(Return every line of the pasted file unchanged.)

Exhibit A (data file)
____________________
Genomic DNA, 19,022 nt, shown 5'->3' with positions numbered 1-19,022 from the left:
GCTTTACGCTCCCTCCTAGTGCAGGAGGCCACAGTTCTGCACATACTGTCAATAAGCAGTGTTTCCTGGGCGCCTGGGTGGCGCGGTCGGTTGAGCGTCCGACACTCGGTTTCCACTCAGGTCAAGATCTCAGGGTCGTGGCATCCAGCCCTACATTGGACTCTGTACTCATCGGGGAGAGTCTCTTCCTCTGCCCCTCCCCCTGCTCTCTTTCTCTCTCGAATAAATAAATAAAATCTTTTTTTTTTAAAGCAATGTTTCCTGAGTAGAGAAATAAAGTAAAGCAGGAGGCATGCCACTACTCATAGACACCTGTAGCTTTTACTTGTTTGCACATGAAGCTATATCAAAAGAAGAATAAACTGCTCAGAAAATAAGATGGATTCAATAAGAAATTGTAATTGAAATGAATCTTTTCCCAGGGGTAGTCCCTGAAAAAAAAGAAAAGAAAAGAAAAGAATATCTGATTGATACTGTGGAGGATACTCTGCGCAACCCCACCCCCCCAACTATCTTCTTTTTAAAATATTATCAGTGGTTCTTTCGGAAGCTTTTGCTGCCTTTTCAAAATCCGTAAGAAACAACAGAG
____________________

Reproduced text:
Genomic DNA, 19,022 nt, shown 5'->3' with positions numbered 1-19,022 from the left:
GCTTTACGCTCCCTCCTAGTGCAGGAGGCCACAGTTCTGCACATACTGTCAATAAGCAGTGTTTCCTGGGCGCCTGGGTGGCGCGGTCGGTTGAGCGTCCGACACTCGGTTTCCACTCAGGTCAAGATCTCAGGGTCGTGGCATCCAGCCCTACATTGGACTCTGTACTCATCGGGGAGAGTCTCTTCCTCTGCCCCTCCCCCTGCTCTCTTTCTCTCTCGAATAAATAAATAAAATCTTTTTTTTTTAAAGCAATGTTTCCTGAGTAGAGAAATAAAGTAAAGCAGGAGGCATGCCACTACTCATAGACACCTGTAGCTTTTACTTGTTTGCACATGAAGCTATATCAAAAGAAGAATAAACTGCTCAGAAAATAAGATGGATTCAATAAGAAATTGTAATTGAAATGAATCTTTTCCCAGGGGTAGTCCCTGAAAAAAAAGAAAAGAAAAGAAAAGAATATCTGATTGATACTGTGGAGGATACTCTGCGCAACCCCACCCCCCCAACTATCTTCTTTTTAAAATATTATCAGTGGTTCTTTCGGAAGCTTTTGCTGCCTTTTCAAAATCCGTAAGAAACAACAGAG